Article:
I run like a girl…try to keep up

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In June 2011 I took part in Cancer Research UK’s Race for Life 5km event with my mum. As we wandered round the beautiful course we talked about entering the event in 2012 and perhaps upping the distance to 10km. I had a more ambitious target, I wanted to run a half marathon. Not just any half marathon, I wanted to take part in the Great North Run. For years I had watched the event on TV and been inspired by the runners and their stories. I turned 30 at the beginning of 2012 and it seemed like an excellent goal to kick off a new decade. Despite not being a runner my mum was sure I would be able to complete the course and told me she would be there cheering me on.

I entered the GNR ballot in 2012 and was unsuccessful. I wasn’t too disappointed, I had entered the Race for Life again and with a group of work colleagues trained to run the whole 5km course. Mum had decided that running might be a bit too ambitious for her so was going to be there as a cheerleader.

On 5th June 2012 life changed forever. A simple diagnostic test revealed my mum had an oesophageal tumour. On 15th June we were told the diagnosis was terminal and any treatment would be palliative. Despite the dire prognosis my mum came to cheer me on at the Race for Life just 48 hours later. On an exceptionally emotional and rainy day my team of six completed the race in good time and raised over £1000 for Cancer Research.

In February 2013 I entered the GNR public ballot again and was delighted (and terrified) to find out I had secured a place. An information junkie, I wanted to know as much about running as possible. I read articles about gait, training plans, technique and hydration. I swapped my cheap Asda leggings for running tights and got fitted for my first pair of proper running trainers. I had everything expect the motivation to go outside and actually run. It was alright when I was training with colleagues, who had given up running altogether after the 5km, going it alone horrified me. People would be able to tell I wasn’t a “real” runner, I would get heckled by the teenagers that would frequent my route or I might bump into someone I know whilst beetroot faced and drenched in sweat. I was filled with sickening anxiety every time I stepped foot outside and started training on the treadmill at my local gym, until even the sight of my wobbly body in the gym mirrors was too much for me.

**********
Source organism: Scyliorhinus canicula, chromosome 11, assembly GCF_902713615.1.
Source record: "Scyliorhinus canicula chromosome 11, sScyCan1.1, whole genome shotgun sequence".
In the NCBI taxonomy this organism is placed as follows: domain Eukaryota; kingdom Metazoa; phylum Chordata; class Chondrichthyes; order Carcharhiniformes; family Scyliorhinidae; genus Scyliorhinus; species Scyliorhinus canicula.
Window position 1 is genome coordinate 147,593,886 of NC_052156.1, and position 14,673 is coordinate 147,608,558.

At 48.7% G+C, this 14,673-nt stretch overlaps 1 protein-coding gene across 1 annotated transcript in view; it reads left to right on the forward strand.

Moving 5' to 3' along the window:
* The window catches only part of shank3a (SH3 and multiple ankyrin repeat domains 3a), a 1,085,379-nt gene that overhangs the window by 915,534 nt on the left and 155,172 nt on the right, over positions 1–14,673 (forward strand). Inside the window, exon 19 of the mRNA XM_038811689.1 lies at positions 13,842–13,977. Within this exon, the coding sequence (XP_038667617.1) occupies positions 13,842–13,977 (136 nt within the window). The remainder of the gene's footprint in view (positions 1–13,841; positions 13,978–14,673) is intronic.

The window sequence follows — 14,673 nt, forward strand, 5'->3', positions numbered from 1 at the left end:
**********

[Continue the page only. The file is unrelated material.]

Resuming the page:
In May 2013 I went on a family holiday and downloaded Running Like a Girl for my Kindle. I had followed Alexandra Heminsley on Twitter for a while and was keen to read about running from a novice’s perspective. How does a non-runner train to marathon distance? How do you cope with the emotional fallout on the day? How can you run with a decent sized pair of knockers? Luckily, all these questions (and more) were answered. Whilst reading the book I experienced tears, goosebumps, grinning and moments I almost cheered out loud. My family found it odd that I was engrossed in a tale of an “unknown” runner for inspiration rather than some Olympian but that was the whole point, I was never going to be an elite athlete but hopefully one day I would see myself as a runner.

Time flew by and before I knew it the race day was imminent. Mum had taken a turn for the worse in September and we were told by doctors that life would now be measured in days or weeks rather than months. She was unfalteringly supportive of my running, even when my training ground to a halt. I went to bed on the eve of the race scared but determined to finish and make mum proud. Sadly mum passed away in the early hours of race day, Sunday 15th September 2103.

The following year I watched the race on TV tearful but certain that one day I would run over the Tyne Bridge with 57,000 others. In 2015 I decided it was now or never. I entered the public ballot but was unsuccessful so applied for a charity place with Cancer Research. Despite my mum’s poor prognosis, I firmly believe that a cancer diagnosis doesn’t have to be a death sentence. The medical advancements made through research mean that 50% of people diagnosed with cancer will now survive at least 10 years. In my lifetime that figure could reach 75%.

With a little over three months to go I am optimistic that I can conquer my fear of pounding the pavements and am considering joining a local beginners running group for company on my training runs. As corny as it sounds, once you’ve watched a loved one die in front of your eyes, the fear of exercising in front of strangers feels a little silly.

I am motivated and passionate about my cause. I want to raise as much money as possible to help fund the future of cancer research. I want my niece and nephew to grow up in a world where cancer is a treatable and preventable disease. So I am running for everyone who can’t, and especially my much missed mum, who was always my biggest supporter.

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